Friday, July 15, 2011

Interval Training

Interval training is one of the best ways to increase cardiovascular endurance and strength. Using intervals will increase your threshold of training. So, to get to the next level (or, to just kick your butt in record time), try adding some intervals to your cardio routine. The most basic interval would be walk-run intervals. If you are usually a walker, try adding a run intervals, either in time (start with 30 second bursts), or distance (One city block at a time). To start this kind of interval, try the program outlined at . The C25K app is also available on Iphone and will guide you through the process.
There are other types of intervals, as well. Do you want to be a swimmer? Start by using the kick board and add a lap of swimming every third lap. Want to challenge yourself on the bike? Try sprint intervals or higher intensity intervals. has music for bike interval training led by great spinning instructors. Follow the music, and you'll do automatic intervals at set times. Are you a runner and want to increase your strength and time? Short sprint intervals challenge the muscles from a different angle. If you are not ready to sprint, try intervals of a slightly higher rate. A Garmin watch or similar will have times and distances built in so that you can see what your rate is in any given time (, or use a metronome or metronome app to challenge your pace. For example, if you notice you normally run at a BPM of 160, add some intervals of 180. Start with just 30 second intervals blocked with 3 minutes of your regular speed, and then increase the time of the interval slowly.
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Thursday, July 14, 2011

Creating a Circuit

To make the most of your time to work out, try a circuit. Circuit training is cardio and strength training all in one, much of it with very high intensity, to get the most out of your workout. Set up a circuit that includes a cardio station ( a jump rope or trampoline, or even a running in place spot), a strength station (with weights or body-weight station), and a core-inspired station (a mat, ball, or bosu). Rotate between the stations 3 times, spending 2 minutes on each. As you get stronger, add more circuits. Your initial circuit will be a 20-25 minute workout, and you can keep adding to it for more time and intensity. With a larger circuit, add a 20-30 second recovery period in between, and you'll end up with a 30-45 minute full body cardio wear-me-out workout.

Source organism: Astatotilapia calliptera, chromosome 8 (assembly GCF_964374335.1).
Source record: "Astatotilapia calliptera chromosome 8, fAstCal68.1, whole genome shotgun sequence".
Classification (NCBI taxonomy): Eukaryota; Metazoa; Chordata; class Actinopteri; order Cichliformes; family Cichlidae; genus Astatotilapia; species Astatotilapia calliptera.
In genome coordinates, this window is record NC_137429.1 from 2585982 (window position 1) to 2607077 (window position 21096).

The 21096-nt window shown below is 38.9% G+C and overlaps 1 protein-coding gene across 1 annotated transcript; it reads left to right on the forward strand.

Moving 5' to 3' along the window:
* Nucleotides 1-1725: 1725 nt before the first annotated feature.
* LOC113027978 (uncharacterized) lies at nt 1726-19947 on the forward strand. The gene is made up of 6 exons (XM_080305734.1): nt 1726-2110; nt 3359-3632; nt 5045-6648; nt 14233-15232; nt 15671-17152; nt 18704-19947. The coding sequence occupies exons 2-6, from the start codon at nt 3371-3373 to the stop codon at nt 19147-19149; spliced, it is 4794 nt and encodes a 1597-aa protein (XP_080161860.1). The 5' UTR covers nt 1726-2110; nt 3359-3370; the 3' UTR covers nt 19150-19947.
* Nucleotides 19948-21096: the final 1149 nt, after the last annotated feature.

Here is an example of a beginning circuit:

Warm up with a march or step touch sequence for 2 minutes.
1. Run in place 2 minutes
2. Use a hand weight. Squat down to put it on the floor, Stand up, squat back down lift the weight (straight back, head up) up, straighten the legs, pull the weight above your head. Repeat for 2 minutes.
3. Pull your arms down as you lift one knee at a time, pulling the abdominals in and exhaling on each rep. Continue with one knee for one minute, and then the other knee for one minute.
Walk around for 20-30 seconds and start the process again.
Do the circuit 3 times.
The final walk should bring the heart rate down. Follow a stretch or yoga routine for 2-5 minutes, and you're done.

That's for starters. The possibilities are endless. You won't get bored, you can design it yourself, and you'll get in tremendous shape. Like a circuit? Do it every other day for a full body workout, or just a couple of times a week for a change to your routine. The body likes to be challenged with something new, and will thank you by changing it's shape for the better. You may also find some new muscles that haven't been challenged before. Bonus!